“There are always things in your life that dictate where you’re going to go next,” says Capt. Elgen M. Long of Reno. Forty years ago, when he and his wife Marie began researching the 1937 disappearance of Amelia Earhart and her navigator during their attempt to fly around the world, they never dreamed the result would be a book that would be used in the making of a biopic about the famous pilot.
“Amelia,” starring Hilary Swank and co-starring Richard Gere and Ewan McGregor, will open Oct. 23. The book Long and his wife co-wrote, “Amelia Earhart: The Mystery Solved,” was used in writing the portion of the script about Earhart’s last flight. Long also was the aviation technical consultant on the movie, which meant all script changes came to him for comments.
Long, who was a radioman, navigator and pilot for the Flying Tiger Line from 1947 to 1987, moved to Reno from San Diego with his wife 10 years ago. She died in 2003, but most of their family lives here now.
Earhart and her navigator, Fred Noonan, left Lae, New Guinea, July 2, 1937, toward the end of a planned round-the-world flight. They were supposed to stop next on Howland Island, 2,556 miles to the east (about halfway between Australia and Hawaii), but they never arrived. The world has speculated about what happened to them ever since.
Long made a round-the-world flight himself in 1971 and was the first person to fly solo around the world over the North and South Poles. He became interested in what had happened to Earhart while he was planning his own trip; part of the route he followed was the same as hers, including the approach to Howland Island that she did not complete.
The Longs thoroughly researched and documented everything they could about Earhart’s flight for more than 20 years. Long’s World War II experience as a radio operator in the Pacific and in the old clipper ships as well as his work as an aircraft accident investigator for the Airline Pilots Association were valuable resources. He is one of the few people still living who know how to use celestial navigation the way Noonan did.
“We believe Amelia”
They concluded that the only thing that could have happened was Earhart ran out of fuel and ditched the airplane in the ocean, where it sank. Asked about other theories based on artifacts found on distant islands, Long recounted how his wife woke up him at 3 a.m. one morning to tell him it had become clear to her what set their theory apart from the others: They believed Amelia.
For example, Earhart said over the radio that she had only a half hour’s supply of fuel left. Since the Longs believed her, they knew she would not have had enough fuel to fly three hours more to land on a different island. “We Believe Amelia” was their working title for the book before it was published.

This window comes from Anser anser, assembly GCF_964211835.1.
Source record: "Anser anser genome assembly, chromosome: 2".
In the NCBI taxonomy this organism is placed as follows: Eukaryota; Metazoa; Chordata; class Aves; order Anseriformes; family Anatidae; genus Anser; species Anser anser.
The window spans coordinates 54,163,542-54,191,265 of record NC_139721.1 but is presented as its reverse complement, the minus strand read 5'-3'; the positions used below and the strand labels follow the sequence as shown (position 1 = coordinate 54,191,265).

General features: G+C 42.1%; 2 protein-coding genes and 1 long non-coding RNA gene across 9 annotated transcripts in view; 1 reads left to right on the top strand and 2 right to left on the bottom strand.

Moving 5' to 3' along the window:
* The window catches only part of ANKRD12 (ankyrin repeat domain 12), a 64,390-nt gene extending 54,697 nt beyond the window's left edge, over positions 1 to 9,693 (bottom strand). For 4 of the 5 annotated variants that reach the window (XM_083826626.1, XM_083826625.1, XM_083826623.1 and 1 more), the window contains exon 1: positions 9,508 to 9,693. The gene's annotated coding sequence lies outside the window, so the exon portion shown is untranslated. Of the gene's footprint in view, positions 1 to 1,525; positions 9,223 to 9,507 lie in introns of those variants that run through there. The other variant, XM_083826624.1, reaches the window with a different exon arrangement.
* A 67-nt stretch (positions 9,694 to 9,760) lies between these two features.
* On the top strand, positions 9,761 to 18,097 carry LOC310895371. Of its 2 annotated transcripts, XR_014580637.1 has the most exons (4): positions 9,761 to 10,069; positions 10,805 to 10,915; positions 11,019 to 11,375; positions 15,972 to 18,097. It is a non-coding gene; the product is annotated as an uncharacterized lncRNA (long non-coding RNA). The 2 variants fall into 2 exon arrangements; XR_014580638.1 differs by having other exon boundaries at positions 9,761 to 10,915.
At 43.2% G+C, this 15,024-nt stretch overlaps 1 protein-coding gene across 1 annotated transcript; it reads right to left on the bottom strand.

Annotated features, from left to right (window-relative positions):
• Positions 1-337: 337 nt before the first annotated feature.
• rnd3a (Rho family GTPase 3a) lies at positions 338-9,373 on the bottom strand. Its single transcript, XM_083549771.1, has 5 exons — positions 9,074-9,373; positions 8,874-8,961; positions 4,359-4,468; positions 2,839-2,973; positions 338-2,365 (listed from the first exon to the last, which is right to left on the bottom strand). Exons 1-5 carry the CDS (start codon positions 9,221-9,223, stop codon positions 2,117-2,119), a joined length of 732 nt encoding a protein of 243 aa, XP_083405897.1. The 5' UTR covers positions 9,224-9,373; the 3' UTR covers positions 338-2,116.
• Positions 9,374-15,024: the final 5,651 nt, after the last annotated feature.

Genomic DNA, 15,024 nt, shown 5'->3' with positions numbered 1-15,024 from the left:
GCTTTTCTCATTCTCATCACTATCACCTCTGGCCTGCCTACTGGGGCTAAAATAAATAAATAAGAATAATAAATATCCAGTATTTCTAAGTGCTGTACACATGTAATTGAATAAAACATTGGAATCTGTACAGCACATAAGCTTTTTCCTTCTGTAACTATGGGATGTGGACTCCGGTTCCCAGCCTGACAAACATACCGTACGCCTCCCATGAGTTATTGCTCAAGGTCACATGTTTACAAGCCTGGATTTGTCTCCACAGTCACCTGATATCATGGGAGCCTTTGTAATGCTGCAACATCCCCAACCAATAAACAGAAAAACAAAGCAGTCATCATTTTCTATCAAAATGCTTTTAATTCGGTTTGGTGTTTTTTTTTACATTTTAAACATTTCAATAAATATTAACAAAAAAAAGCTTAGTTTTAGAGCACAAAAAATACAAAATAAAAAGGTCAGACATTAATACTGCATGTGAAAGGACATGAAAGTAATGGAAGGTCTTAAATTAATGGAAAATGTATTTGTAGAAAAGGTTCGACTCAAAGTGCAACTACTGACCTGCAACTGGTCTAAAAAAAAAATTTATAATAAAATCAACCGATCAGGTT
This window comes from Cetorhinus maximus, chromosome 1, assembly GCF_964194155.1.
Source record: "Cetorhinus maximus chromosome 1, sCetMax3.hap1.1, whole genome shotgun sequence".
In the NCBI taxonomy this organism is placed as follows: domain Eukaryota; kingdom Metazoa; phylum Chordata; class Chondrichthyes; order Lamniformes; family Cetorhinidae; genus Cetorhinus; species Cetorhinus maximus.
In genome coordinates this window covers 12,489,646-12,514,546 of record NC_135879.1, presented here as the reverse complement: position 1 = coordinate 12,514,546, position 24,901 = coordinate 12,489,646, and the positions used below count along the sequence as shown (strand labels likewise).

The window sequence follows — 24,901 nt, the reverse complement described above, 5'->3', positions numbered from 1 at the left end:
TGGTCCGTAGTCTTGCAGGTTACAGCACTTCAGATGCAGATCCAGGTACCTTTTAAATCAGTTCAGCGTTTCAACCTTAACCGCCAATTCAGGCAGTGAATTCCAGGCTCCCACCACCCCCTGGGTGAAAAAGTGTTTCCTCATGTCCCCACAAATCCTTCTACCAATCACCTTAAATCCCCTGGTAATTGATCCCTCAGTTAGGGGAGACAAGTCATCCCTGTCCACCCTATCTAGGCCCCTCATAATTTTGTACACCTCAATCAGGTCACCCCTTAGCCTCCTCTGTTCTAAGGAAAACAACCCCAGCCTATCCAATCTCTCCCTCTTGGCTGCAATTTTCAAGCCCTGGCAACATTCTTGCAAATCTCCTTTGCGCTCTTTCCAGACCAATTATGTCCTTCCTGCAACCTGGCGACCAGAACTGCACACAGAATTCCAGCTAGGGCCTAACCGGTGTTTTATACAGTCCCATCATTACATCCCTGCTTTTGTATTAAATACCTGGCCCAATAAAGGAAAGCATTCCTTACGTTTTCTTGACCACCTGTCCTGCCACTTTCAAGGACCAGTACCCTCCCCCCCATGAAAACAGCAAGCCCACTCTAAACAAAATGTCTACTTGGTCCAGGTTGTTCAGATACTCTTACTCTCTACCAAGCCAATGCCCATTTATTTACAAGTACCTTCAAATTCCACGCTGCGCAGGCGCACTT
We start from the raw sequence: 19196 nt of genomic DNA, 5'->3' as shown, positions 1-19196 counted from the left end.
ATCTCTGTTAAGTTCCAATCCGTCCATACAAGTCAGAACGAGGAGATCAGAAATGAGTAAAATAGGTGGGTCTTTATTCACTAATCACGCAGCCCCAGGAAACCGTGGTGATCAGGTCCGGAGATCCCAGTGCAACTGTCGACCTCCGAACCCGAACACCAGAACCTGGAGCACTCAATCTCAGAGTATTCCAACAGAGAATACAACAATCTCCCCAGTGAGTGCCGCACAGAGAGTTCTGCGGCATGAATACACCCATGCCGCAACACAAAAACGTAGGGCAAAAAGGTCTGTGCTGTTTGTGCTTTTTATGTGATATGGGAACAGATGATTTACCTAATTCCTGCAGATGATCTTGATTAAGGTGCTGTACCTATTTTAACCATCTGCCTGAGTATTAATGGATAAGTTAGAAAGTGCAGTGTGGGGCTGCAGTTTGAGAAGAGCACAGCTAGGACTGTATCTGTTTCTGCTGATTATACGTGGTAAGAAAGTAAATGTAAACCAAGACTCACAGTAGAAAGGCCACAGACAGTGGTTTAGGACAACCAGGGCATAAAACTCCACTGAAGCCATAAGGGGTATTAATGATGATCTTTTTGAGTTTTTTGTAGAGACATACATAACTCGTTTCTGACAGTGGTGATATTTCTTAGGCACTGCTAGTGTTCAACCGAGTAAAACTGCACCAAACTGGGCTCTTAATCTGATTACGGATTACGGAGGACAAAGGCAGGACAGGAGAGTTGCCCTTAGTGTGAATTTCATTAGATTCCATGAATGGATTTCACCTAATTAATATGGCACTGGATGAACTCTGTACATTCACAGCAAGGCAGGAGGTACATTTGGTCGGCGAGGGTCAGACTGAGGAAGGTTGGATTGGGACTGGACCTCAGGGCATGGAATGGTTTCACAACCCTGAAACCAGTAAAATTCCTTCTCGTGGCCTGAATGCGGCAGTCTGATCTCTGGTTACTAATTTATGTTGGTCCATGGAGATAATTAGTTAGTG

The Longs discovered what they considered proof of their “crash and sink” theory when an old file from Lae turned up in a mining company office in Canada. It contained documents and an 8-page report about Earhart’s stop in Lae before she took off on the doomed leg of her flight. It revealed a weather report that came in after it was too late for her to see, and it showed the headwinds were stronger than she had planned when she made her flight plan. That meant she would have used up her fuel faster than she realized.
Into the limelight
With their theory confirmed, the Longs decided it was time to publish their work and began writing their book, which was published by Simon & Schuster in 1999. The publisher is issuing a second edition Oct. 13.
As the movie opening approaches, Long is being pulled into the publicity for it. He’s been interviewed by USA Today and other out-of-town media, and he will be involved in media events before and after the premiere in New York City Oct. 20. Since he’s the Earhart disappearance guru, he’s the one who can answer technical questions from reporters.
What will happen after all the excitement about the opening dies down? There’s already talk of at least one Oscar for the movie, so a trip to Hollywood might be in store for next March. But Long has already moved on to a new project: researching and writing about the life of his great-great-grandfather, Thomas Jefferson Shadden, who was called “Graybrow” by an Indian chief. It will be interesting to see where this project takes him.
NOTE: Kay Otto’s assistance with this article was invaluable and is very much appreciated.